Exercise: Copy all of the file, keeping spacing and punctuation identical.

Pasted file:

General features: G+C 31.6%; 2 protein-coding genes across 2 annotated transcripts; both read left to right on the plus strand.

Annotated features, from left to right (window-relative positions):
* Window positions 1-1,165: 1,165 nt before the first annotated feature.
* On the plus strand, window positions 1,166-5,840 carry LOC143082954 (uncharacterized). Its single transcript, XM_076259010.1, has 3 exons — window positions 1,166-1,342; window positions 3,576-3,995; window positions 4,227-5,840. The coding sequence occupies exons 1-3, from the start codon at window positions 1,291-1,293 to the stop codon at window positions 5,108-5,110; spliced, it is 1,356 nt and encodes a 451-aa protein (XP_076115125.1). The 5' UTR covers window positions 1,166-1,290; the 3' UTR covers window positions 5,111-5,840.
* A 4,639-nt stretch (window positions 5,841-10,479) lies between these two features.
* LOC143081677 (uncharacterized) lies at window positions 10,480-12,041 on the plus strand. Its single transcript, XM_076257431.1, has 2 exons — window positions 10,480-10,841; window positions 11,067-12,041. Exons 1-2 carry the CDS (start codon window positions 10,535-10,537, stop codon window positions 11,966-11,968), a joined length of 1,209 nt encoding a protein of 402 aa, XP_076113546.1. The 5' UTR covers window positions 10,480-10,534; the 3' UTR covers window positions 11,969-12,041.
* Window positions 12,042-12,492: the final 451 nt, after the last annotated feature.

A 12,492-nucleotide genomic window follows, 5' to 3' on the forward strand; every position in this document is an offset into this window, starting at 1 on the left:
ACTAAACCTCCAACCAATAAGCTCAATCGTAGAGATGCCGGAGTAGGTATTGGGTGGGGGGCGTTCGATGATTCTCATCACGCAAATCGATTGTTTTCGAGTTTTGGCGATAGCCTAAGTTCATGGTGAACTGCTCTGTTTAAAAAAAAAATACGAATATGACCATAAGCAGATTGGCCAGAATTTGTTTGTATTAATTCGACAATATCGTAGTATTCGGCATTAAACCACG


General features: G+C 31.6%; 2 protein-coding genes across 2 annotated transcripts; both read left to right on the plus strand.

Annotated features, from left to right (window-relative positions):
* Window positions 1-1,165: 1,165 nt before the first annotated feature.
* On the plus strand, window positions 1,166-5,840 carry LOC143082954 (uncharacterized). Its single transcript, XM_076259010.1, has 3 exons — window positions 1,166-1,342; window positions 3,576-3,995; window positions 4,227-5,840. The coding sequence occupies exons 1-3, from the start codon at window positions 1,291-1,293 to the stop codon at window positions 5,108-5,110; spliced, it is 1,356 nt and encodes a 451-aa protein (XP_076115125.1). The 5' UTR covers window positions 1,166-1,290; the 3' UTR covers window positions 5,111-5,840.
* A 4,639-nt stretch (window positions 5,841-10,479) lies between these two features.
* LOC143081677 (uncharacterized) lies at window positions 10,480-12,041 on the plus strand. Its single transcript, XM_076257431.1, has 2 exons — window positions 10,480-10,841; window positions 11,067-12,041. Exons 1-2 carry the CDS (start codon window positions 10,535-10,537, stop codon window positions 11,966-11,968), a joined length of 1,209 nt encoding a protein of 402 aa, XP_076113546.1. The 5' UTR covers window positions 10,480-10,534; the 3' UTR covers window positions 11,969-12,041.
* Window positions 12,042-12,492: the final 451 nt, after the last annotated feature.

A 12,492-nucleotide genomic window follows, 5' to 3' on the forward strand; every position in this document is an offset into this window, starting at 1 on the left:
ACTAAACCTCCAACCAATAAGCTCAATCGTAGAGATGCCGGAGTAGGTATTGGGTGGGGGGCGTTCGATGATTCTCATCACGCAAATCGATTGTTTTCGAGTTTTGGCGATAGCCTAAGTTCATGGTGAACTGCTCTGTTTAAAAAAAAAATACGAATATGACCATAAGCAGATTGGCCAGAATTTGTTTGTATTAATTCGACAATATCGTAGTATTCGGCATTAAACCACG